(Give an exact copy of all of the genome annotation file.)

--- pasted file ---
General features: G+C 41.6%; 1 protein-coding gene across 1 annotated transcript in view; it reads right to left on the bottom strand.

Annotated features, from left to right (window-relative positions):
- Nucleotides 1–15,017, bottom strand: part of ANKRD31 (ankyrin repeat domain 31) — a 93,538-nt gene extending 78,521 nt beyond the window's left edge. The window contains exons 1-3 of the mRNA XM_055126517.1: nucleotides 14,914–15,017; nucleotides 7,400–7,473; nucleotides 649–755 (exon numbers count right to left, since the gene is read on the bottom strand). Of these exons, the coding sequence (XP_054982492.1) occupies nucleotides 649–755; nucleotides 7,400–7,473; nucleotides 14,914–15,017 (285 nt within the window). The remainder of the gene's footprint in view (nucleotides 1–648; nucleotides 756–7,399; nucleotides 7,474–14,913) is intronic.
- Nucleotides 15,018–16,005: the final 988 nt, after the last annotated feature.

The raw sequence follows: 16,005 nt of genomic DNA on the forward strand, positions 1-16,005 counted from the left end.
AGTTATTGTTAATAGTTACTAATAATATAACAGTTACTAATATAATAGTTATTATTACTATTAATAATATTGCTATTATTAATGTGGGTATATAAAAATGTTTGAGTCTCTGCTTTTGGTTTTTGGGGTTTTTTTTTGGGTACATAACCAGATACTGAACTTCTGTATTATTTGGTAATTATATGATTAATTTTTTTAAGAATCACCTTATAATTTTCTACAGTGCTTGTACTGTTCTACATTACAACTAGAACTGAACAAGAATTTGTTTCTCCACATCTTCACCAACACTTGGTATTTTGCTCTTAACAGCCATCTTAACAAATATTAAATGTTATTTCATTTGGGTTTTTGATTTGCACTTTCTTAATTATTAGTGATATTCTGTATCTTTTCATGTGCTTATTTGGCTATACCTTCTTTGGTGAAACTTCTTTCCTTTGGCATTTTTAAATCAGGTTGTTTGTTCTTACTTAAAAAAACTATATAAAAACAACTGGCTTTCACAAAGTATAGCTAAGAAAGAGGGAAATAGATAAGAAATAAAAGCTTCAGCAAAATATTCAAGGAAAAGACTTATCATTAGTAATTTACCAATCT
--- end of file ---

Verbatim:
General features: G+C 41.6%; 1 protein-coding gene across 1 annotated transcript in view; it reads right to left on the bottom strand.

Annotated features, from left to right (window-relative positions):
- Nucleotides 1–15,017, bottom strand: part of ANKRD31 (ankyrin repeat domain 31) — a 93,538-nt gene extending 78,521 nt beyond the window's left edge. The window contains exons 1-3 of the mRNA XM_055126517.1: nucleotides 14,914–15,017; nucleotides 7,400–7,473; nucleotides 649–755 (exon numbers count right to left, since the gene is read on the bottom strand). Of these exons, the coding sequence (XP_054982492.1) occupies nucleotides 649–755; nucleotides 7,400–7,473; nucleotides 14,914–15,017 (285 nt within the window). The remainder of the gene's footprint in view (nucleotides 1–648; nucleotides 756–7,399; nucleotides 7,474–14,913) is intronic.
- Nucleotides 15,018–16,005: the final 988 nt, after the last annotated feature.

The raw sequence follows: 16,005 nt of genomic DNA on the forward strand, positions 1-16,005 counted from the left end.
AGTTATTGTTAATAGTTACTAATAATATAACAGTTACTAATATAATAGTTATTATTACTATTAATAATATTGCTATTATTAATGTGGGTATATAAAAATGTTTGAGTCTCTGCTTTTGGTTTTTGGGGTTTTTTTTTGGGTACATAACCAGATACTGAACTTCTGTATTATTTGGTAATTATATGATTAATTTTTTTAAGAATCACCTTATAATTTTCTACAGTGCTTGTACTGTTCTACATTACAACTAGAACTGAACAAGAATTTGTTTCTCCACATCTTCACCAACACTTGGTATTTTGCTCTTAACAGCCATCTTAACAAATATTAAATGTTATTTCATTTGGGTTTTTGATTTGCACTTTCTTAATTATTAGTGATATTCTGTATCTTTTCATGTGCTTATTTGGCTATACCTTCTTTGGTGAAACTTCTTTCCTTTGGCATTTTTAAATCAGGTTGTTTGTTCTTACTTAAAAAAACTATATAAAAACAACTGGCTTTCACAAAGTATAGCTAAGAAAGAGGGAAATAGATAAGAAATAAAAGCTTCAGCAAAATATTCAAGGAAAAGACTTATCATTAGTAATTTACCAATCT